Council split on sign response

Bellevue mayor Emily Marburger’s latest misstep with regard to the WizardVue festivals will cost a nonprofit group a significant chunk of their proceeds, but could result in a more organized event procedure that will impact both officials and groups wanting to stage events in the borough.

Marburger has for the most part remained silent during questions from council and the public regarding not only the upcoming Harry Potter-themed festival on June 22, but the first such event held last August. The first festival resulted in the borough being billed for nearly $10,000 in unnecessary auxiliary police salaries. WizardVue Two was approved by council in January contingent upon Marburger providing a financial accounting of the first event and plans for the second within 30 days. At Bellevue Council’s regular meeting on May 28, a number of council members argued that permission for the event should be revoked because the required information had not been received. In fact, council had directed the borough solicitor to contact the Friends of Bayne Library, listed as both the sponsor and the beneficiary of the festivals. With the involvement of the solicitor, Marburger told council that she was “removing herself from the equation.”

She did not remain removed for long. Just days after that meeting council discovered that borough employees had been used by Marburger to cover the “Bellevue: Live, Worship, Shop” sign on Route 65 with a sign proclaiming the borough to be “WizardVue.”

That action became the focus of a lengthy conversation among council members at Tuesday’s pre-council meeting.

“This is a really, really terrible situation,” said council member Anya Pikul.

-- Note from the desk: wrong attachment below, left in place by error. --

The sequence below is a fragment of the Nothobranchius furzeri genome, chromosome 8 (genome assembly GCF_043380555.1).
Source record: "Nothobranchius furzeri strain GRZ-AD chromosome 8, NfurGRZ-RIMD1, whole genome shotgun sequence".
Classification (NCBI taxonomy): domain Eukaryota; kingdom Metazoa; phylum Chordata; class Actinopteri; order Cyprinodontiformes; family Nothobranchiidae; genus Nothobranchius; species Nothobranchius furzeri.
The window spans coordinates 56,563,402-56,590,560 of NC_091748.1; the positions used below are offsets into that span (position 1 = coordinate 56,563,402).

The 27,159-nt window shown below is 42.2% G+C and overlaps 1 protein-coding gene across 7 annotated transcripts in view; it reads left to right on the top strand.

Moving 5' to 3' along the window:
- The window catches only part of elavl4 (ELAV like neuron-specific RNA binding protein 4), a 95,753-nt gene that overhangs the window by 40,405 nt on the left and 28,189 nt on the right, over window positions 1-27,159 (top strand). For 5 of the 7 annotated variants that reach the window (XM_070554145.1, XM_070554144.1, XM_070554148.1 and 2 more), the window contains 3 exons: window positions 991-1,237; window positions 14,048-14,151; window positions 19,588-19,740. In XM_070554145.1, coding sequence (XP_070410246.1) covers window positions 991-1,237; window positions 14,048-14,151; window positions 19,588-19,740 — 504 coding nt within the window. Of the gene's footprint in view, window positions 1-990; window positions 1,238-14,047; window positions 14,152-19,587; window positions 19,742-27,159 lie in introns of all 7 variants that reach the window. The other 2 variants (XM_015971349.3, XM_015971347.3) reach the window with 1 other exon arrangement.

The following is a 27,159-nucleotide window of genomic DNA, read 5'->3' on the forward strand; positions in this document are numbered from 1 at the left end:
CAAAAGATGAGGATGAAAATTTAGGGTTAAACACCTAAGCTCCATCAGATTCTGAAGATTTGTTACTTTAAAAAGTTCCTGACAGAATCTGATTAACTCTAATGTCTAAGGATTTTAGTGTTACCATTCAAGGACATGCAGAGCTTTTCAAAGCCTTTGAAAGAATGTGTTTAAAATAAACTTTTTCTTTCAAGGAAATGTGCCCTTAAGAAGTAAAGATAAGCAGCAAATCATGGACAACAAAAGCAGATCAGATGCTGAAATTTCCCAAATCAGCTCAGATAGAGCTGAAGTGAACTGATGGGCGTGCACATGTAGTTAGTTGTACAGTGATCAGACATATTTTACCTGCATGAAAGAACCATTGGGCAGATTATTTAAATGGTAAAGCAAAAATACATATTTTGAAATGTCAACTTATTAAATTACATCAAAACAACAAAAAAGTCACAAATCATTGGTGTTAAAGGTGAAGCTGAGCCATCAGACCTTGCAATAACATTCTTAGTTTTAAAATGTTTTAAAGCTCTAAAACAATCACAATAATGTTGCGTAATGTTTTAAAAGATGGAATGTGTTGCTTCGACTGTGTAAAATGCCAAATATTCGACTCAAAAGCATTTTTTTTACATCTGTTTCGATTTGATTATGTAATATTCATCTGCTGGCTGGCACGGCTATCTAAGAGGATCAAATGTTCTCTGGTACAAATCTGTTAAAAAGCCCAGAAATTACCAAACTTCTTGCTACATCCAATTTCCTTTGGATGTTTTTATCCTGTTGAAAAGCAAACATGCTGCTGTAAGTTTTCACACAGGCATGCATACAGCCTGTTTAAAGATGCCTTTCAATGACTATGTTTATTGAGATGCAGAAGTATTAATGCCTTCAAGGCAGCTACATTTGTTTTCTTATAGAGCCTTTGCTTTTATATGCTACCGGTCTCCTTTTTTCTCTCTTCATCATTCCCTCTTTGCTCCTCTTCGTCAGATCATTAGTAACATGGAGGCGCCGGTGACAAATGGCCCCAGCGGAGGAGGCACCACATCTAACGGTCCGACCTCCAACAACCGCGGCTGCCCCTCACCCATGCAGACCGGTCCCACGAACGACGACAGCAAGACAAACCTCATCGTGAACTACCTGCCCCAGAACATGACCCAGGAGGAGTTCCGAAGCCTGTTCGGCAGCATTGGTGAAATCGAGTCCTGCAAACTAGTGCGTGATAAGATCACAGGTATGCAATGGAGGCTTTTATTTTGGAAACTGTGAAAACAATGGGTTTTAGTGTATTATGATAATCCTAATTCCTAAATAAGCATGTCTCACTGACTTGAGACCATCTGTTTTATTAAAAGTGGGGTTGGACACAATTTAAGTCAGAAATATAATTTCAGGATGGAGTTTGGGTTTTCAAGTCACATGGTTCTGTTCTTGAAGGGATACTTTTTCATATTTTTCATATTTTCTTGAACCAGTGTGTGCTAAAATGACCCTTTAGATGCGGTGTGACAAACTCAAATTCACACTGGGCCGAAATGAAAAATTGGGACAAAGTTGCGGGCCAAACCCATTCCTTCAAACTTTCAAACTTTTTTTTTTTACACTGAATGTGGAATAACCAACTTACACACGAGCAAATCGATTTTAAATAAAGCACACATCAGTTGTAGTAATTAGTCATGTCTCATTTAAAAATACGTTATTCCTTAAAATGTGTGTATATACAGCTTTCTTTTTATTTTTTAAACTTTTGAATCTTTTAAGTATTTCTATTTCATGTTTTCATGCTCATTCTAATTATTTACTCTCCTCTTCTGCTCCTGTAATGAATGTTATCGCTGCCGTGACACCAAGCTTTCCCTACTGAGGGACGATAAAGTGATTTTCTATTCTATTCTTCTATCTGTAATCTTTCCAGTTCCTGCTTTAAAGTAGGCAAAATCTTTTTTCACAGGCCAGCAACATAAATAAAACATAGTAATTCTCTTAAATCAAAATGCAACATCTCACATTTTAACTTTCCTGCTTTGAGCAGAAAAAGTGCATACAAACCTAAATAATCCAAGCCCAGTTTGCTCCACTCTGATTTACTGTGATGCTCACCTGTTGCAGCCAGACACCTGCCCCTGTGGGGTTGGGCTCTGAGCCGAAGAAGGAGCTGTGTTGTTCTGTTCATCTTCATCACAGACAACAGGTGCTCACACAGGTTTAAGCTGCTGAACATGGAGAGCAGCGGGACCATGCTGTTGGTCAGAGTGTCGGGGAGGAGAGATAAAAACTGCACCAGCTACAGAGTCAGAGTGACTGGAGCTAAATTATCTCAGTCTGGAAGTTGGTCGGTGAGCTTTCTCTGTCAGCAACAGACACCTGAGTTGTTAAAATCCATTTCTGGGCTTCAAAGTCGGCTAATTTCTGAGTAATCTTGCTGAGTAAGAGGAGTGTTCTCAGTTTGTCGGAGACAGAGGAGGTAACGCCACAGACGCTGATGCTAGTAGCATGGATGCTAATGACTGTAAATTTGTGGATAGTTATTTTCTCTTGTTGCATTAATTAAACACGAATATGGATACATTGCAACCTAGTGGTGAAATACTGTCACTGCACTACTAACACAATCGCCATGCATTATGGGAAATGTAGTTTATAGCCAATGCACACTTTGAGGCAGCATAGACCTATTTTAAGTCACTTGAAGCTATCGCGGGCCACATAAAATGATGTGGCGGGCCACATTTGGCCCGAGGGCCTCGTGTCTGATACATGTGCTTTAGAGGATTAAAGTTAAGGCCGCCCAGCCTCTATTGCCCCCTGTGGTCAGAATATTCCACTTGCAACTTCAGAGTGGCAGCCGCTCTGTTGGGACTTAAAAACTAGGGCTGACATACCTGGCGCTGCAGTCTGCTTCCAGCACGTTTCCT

Council agreed that the action had been taken by Marburger in violation of the borough’s signage ordinance, which requires that a permit be obtained. Furthermore, it involved the expenditure of borough funds for the public works employees and equipment used, something Marburger and the Friends had been specifically forbidden to do in connection with WizardVue Two.

Council member Glenn Pritchard wanted officials to make a strong statement in their response to what he termed unauthorized, unilateral action by an elected official so that such a situation was less likely to occur in the future.

Council member Linda Woshner said that if council allowed illegal behavior at borough expense by an elected official, it would have to allow other groups to cover the sign as well.

“Where does it stop?” she asked.

“How is this any different from me ordering the DPW to put up a Trump sign?” Pritchard asked, later asking “Why didn’t they put it on the McDonald’s sign” that sits directly across the highway.”

He jokingly offered to help Woshner put up a campaign sign once the WizardVue sign is removed, which Woshner jokingly declared that she was going to do. Director of Administrative Services Ron Borczyk joined in the tension-relieving exchange to say that he would have them arrested if they tried to cover the sign.

Which brought the discussion back to what should be done about the current sign.

“I’ve been so mad about this,” Pikul said, but said she had to weigh the potential value of the event in attracting visitors to Bellevue and promoting childhood literacy locally. However, she warned Marburger, without “significant changes” she would not vote to approve the event next year.

Marburger’s sole comments during the discussion was to ask why no one had gotten upset last year when she draped a spider web around the bottom of the sign and attached a small WizardVue yard sign. She also said that “it was not me going as mayor to the DPW and asking for special favors.”